A feature in newer Android phones and tablets is compromising user privacy by broadcasting a list of the most recently connected wi-fi networks while the device is in sleep mode, the Electronic Frontier Foundation has found.
The preferred network offload (PNO) feature, found in Android versions from Honeycomb (Android 3.1) onwards, allows devices to connect to wi-fi networks while in low power in order to extend battery life. The feature prioritises less power-hungry wi-fi connections over cellular connections.
But the feature is broadcasting a list of the 15 most recent wi-fi networks the device was connected to even while the device is in sleep mode, the EFF found, meaning anyone within wi-fi range of the device is able to access the connection history and map the user's recent physical location.
“Wi-fi devices that are not actively connected to a network can send out messages that contain the names of networks they’ve joined in the past in an effort to speed up the connection process,” the EFF found.
The offending code is the open source wpa_supplicant application which is used by Android to manage wi-fi, the EFF said. It said Google yesterday submitted a patch to the application which fixed the issue, ahead of Google integrating the fix into the downstream Android code.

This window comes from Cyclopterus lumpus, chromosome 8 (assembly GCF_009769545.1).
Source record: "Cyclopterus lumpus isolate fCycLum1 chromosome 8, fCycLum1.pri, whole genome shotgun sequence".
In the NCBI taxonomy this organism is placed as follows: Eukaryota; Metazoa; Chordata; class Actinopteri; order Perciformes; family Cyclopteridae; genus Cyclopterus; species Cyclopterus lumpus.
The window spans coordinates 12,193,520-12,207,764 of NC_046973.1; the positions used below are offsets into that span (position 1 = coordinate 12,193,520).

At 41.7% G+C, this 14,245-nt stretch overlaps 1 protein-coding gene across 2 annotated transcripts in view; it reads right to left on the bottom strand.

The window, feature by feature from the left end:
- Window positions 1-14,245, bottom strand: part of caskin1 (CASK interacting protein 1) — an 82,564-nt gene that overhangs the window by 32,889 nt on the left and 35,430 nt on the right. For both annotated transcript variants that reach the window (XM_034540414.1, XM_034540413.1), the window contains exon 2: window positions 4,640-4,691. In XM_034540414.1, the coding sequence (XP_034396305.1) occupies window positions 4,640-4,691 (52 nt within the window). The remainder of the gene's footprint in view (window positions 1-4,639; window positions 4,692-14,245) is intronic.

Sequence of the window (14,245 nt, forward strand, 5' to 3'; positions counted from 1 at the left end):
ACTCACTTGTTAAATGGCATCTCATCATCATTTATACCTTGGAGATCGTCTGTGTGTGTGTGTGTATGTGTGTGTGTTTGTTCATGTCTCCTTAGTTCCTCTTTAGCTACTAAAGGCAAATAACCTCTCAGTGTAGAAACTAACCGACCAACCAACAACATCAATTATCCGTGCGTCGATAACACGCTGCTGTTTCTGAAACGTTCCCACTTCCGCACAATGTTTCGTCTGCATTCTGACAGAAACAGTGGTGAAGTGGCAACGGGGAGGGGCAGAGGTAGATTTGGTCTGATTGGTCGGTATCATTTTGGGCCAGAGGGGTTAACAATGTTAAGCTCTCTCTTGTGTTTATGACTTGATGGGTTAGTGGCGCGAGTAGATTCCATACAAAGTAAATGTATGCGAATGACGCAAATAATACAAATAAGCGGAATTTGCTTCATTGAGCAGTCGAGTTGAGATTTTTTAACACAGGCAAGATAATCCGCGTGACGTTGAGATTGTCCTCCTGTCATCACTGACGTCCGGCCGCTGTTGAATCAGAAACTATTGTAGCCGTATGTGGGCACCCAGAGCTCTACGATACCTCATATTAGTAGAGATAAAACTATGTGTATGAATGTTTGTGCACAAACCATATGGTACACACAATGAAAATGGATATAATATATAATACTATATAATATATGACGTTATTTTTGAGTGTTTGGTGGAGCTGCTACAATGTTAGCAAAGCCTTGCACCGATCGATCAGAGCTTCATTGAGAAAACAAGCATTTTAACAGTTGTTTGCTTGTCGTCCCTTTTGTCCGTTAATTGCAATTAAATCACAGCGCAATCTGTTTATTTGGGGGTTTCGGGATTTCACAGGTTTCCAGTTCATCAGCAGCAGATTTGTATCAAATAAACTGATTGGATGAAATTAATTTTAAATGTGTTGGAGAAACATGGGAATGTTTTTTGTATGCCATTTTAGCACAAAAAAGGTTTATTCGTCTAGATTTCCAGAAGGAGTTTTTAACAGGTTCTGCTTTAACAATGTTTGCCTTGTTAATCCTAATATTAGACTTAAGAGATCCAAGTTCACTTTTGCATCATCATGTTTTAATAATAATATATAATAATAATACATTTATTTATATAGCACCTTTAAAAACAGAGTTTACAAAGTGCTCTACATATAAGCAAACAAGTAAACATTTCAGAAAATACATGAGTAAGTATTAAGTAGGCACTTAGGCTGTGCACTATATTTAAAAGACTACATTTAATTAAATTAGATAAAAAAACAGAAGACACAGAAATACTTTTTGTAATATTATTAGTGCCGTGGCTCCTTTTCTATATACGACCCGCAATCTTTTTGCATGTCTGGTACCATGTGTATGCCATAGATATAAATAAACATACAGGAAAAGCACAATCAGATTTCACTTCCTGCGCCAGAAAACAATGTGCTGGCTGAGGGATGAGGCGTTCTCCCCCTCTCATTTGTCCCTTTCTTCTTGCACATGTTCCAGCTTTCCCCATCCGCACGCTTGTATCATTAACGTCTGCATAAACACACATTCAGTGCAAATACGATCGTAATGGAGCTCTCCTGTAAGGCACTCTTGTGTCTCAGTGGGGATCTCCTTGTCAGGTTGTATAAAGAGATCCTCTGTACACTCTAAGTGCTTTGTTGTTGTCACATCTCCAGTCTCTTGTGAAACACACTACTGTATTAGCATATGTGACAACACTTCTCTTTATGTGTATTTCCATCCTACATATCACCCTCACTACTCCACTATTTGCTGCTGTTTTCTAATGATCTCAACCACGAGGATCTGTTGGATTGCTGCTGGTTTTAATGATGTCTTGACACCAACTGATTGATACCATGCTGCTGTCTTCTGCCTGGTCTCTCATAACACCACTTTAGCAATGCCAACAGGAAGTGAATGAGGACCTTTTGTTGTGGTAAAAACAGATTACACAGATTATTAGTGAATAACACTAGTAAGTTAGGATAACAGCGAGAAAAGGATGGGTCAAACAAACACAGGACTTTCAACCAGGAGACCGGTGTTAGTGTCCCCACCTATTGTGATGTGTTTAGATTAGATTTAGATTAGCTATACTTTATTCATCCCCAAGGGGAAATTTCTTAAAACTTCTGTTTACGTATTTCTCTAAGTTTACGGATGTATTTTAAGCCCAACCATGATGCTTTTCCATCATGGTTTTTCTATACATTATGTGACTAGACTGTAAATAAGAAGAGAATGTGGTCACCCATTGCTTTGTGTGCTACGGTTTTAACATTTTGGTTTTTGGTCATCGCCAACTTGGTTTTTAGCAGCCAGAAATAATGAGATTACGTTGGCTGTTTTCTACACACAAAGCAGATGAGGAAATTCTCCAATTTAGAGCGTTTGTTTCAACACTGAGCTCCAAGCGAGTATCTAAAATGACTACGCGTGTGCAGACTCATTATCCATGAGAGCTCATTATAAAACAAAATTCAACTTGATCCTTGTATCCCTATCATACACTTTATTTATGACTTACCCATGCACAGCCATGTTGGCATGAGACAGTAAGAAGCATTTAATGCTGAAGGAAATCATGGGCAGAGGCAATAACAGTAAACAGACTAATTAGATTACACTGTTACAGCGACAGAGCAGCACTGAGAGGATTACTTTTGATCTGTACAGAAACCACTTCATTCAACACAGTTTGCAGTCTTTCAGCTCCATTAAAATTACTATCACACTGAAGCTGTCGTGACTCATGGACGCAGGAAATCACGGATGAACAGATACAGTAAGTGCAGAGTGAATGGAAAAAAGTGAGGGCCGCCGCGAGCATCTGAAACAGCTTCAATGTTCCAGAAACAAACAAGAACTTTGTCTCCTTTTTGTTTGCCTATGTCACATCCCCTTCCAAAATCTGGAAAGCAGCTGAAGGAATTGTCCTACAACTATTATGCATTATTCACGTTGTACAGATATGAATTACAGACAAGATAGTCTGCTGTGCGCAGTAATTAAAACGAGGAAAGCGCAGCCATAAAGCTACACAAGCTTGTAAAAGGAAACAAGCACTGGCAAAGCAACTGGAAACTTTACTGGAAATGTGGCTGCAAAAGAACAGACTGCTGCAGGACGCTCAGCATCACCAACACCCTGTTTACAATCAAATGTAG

“We take the security of our users’ location data very seriously and we’re always happy to be made aware of potential issues ahead of time. Since changes to this behavior would potentially affect user connectivity to hidden access points, we are still investigating what changes are appropriate for a future release," Google told the EFF.
Not all Android devices running Honeycomb are affected - the EFF said it tested 28 devices and found Google Nexus, Motorola Droid and HTC One models among others leaked the data, while other newer devices including Samsung Galaxy S3 and S4 models did not.
iOS devices were in the clear, but the EFF found all OS X laptops and many Windows 7 laptops were affected. It did not test Windows Phone or BlackBerry operating systems.
"Desktop OSes will need to be fixed, but because our laptops are not usually awake and scanning for networks as we walk around, locational history extraction from them requires considerably more luck or targeting."
The digital rights group advised users to turn off the "keep wi-fi on during sleep" option within the device's advanced wi-fi settings as a temporary solution, but warned the workaround is not available on all devices.
Other users would need to manually clear network history to remain secure.